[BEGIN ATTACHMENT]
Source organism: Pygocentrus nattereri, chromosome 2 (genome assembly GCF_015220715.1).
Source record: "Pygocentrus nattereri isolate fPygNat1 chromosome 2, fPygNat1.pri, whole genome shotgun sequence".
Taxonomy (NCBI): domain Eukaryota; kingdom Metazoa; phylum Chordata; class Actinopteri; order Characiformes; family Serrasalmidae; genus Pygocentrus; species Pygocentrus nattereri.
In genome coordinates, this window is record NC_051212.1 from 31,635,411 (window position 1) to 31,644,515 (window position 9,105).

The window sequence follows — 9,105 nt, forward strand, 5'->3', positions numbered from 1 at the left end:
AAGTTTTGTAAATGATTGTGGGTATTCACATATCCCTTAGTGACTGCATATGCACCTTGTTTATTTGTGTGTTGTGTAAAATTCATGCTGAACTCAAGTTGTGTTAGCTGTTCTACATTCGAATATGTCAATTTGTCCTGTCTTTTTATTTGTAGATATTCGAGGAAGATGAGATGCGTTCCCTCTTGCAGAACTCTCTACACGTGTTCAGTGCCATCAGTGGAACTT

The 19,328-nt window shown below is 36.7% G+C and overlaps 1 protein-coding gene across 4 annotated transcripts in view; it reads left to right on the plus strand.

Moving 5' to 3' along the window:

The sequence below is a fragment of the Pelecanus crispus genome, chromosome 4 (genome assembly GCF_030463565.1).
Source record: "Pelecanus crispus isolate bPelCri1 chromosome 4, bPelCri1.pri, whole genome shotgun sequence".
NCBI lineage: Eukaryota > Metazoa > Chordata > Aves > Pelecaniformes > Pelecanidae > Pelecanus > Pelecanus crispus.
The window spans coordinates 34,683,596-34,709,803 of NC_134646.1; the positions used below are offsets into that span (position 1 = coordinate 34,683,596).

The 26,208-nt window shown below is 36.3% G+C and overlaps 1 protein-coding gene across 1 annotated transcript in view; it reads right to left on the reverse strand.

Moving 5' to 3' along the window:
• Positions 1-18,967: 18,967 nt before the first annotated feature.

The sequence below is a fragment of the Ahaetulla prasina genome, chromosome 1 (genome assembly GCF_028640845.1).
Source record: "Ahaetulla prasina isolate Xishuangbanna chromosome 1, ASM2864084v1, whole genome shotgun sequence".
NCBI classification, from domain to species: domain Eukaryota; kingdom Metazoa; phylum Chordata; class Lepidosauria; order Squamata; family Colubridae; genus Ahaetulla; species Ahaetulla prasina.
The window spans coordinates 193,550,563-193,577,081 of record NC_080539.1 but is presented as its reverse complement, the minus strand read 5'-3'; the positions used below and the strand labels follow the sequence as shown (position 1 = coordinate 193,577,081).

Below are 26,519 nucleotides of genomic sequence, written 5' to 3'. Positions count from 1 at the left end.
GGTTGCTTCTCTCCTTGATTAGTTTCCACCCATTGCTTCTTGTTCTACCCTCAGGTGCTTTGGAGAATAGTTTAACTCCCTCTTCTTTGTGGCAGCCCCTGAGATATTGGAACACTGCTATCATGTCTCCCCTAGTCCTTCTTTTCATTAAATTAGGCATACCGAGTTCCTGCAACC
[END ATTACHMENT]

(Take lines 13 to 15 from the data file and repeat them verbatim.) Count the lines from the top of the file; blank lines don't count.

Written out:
The 26,208-nt window shown below is 36.3% G+C and overlaps 1 protein-coding gene across 1 annotated transcript in view; it reads right to left on the reverse strand.

Moving 5' to 3' along the window:
• Positions 1-18,967: 18,967 nt before the first annotated feature.